Britain, EU kick off Brexit negotiations

Britain, EU kick off Brexit negotiations

The EU's chief negotiator, France's Michel Barnier, welcomed his counterpart David Davis with a handshake and smiles for the press in the European Commission's landmark headquarters in central Brussels flanked by the EU and British flags.

According to the timetable set by the negotiating teams, further talks would be held in the weeks starting on 17 July, 28 August, 18 September and 9 October.

In carefully choreographed talks that even saw the two men exchange mountaineering gifts, they agreed to discuss divorce issues before negotiations on a future trade deal can start. He noted the European Union wants to discuss divorce terms before moving on to the shape of its future relations with Britain.

Mr Davis denied suggestions the agreed timetable showed Britain's "weakness" and insisted it is "completely consistent" with the Government's aim of parallel trade and exit talks.

Other official at the table included Glynn Williams - director general at the Home Office, Mark Bowman - director general, global finance at HM Treasury, Simon Case - director general, UK-EU partnership team, Alex Ellis - director general at the Department for Exiting the European Union, Jane Walker - aide to David Davis and Christian Jones - press secretary to David Davis.

"Northern Ireland is very complex and sensitive and we take it extremely seriously", Davis said.

Chancellor Philip Hammond has dismissed speculation that he will push for a soft Brexit by arguing for Britain to remain in the customs union and single market.

Britain, the EU's biggest financial market is leaving the bloc in 2019, raising the prospect of an abrupt cut in cross-border links without a new trade deal.

After the initial shock of last year's Brexit vote, the bloc at 27 appears to have steadied in recent months and got a real boost with the election of new French President Emmanuel Macron in May.

"Now, the hard work begins", Davis said, adding he wanted a deal that worked for both sides.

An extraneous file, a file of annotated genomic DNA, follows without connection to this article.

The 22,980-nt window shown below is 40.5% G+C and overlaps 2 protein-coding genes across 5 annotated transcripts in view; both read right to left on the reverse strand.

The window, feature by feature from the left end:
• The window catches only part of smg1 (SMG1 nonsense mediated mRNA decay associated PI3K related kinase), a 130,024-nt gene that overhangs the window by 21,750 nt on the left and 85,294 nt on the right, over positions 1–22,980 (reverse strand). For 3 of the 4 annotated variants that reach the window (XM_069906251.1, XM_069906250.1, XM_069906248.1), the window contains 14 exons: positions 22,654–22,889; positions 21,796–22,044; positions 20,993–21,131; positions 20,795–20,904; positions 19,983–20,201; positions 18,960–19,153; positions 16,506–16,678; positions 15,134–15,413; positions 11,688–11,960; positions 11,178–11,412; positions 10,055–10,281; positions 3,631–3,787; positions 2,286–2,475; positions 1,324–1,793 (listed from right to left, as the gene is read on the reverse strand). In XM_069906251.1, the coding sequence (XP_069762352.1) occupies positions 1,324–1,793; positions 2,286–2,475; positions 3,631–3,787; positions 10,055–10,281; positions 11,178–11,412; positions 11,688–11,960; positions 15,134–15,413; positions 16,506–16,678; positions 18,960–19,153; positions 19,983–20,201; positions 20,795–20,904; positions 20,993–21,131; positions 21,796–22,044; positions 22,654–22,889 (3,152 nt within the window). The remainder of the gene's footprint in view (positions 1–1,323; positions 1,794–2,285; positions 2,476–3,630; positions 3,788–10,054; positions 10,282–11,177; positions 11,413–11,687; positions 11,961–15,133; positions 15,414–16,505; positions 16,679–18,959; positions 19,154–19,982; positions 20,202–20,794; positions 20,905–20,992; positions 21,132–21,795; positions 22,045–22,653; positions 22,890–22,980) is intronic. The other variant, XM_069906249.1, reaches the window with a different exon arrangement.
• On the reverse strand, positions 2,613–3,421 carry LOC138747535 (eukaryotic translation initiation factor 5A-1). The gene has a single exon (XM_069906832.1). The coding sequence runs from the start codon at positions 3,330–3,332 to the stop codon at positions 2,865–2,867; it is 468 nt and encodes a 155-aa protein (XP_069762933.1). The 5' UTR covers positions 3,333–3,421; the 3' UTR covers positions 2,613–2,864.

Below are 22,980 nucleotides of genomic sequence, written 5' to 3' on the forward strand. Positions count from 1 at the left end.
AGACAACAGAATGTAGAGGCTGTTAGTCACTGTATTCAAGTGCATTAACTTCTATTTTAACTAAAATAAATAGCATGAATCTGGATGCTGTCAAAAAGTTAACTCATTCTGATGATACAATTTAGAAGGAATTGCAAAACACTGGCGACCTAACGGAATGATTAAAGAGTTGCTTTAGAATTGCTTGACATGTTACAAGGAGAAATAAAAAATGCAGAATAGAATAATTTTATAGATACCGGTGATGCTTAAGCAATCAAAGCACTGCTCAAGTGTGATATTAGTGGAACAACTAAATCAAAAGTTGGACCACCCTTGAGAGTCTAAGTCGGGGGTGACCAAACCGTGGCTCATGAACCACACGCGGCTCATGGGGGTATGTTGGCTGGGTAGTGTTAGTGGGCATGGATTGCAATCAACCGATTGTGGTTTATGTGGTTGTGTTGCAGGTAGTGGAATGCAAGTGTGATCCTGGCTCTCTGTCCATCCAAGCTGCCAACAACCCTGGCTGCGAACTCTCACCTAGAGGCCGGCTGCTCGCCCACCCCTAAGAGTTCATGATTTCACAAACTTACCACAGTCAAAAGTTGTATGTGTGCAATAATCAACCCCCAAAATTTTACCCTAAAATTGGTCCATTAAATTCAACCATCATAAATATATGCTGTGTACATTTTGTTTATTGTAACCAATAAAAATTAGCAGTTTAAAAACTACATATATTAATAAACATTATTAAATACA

"The new Northern Irish executive needs to be set up in a few days' time, at the same time we have a new government and a new Taoiseach in Dublin and of course there are the ongoing political discussion in London which we are also following closely".

A letter signed by the CBI, British Chambers of Commerce, manufacturing group the EEF, the Federation of Small Businesses and Institute of Directors also calls for an early deal to secure the rights of European Union citizens living and working in Britain to stay after Brexit. European Union officials have long insisted on covering the topics in sequence.

"To that end we are starting this negotiation in a positive and constructive tone, determined to build a strong and special partnership between ourselves and our European allies and friends for the future", he said.

In Berlin, German Chancellor Angela Merkel emphasised the unity of the remaining 27 European Union countries, who have been alarmed in recent weeks by May's threats to walk out of the talks.

"We want to preserve all the aspects and all the obligations under the Good Friday agreement".

"There will be no austerity on my side, I will display a constructive attitude firmly based on interests and support of the (EU) 27, and I will all the time seek to the continued support of the European Parliament", he said.

"Northern Ireland and the Republic of Ireland has taken more time today than anything else".